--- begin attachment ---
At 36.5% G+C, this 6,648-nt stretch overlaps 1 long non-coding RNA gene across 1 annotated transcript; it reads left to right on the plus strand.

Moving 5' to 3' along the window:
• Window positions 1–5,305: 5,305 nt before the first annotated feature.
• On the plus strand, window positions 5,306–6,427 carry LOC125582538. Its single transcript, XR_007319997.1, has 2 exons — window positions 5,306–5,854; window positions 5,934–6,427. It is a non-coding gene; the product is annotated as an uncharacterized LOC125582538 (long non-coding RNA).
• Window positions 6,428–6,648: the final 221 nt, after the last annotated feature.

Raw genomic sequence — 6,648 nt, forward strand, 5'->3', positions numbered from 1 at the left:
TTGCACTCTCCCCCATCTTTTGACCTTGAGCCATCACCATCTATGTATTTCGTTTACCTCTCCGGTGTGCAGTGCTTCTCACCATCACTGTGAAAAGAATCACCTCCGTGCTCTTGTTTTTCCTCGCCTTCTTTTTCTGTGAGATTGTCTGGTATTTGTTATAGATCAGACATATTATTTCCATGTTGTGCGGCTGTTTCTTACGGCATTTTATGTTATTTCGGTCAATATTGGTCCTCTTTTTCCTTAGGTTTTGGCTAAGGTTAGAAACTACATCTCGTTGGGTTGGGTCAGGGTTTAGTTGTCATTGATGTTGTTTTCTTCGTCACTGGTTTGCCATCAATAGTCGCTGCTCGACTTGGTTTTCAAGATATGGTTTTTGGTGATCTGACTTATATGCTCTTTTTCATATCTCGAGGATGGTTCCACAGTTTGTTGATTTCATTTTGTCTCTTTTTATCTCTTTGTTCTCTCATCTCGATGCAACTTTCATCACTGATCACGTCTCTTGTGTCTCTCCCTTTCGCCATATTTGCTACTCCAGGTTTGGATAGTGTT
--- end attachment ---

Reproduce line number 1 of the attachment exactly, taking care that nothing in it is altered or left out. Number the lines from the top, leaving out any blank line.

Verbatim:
At 36.5% G+C, this 6,648-nt stretch overlaps 1 long non-coding RNA gene across 1 annotated transcript; it reads left to right on the plus strand.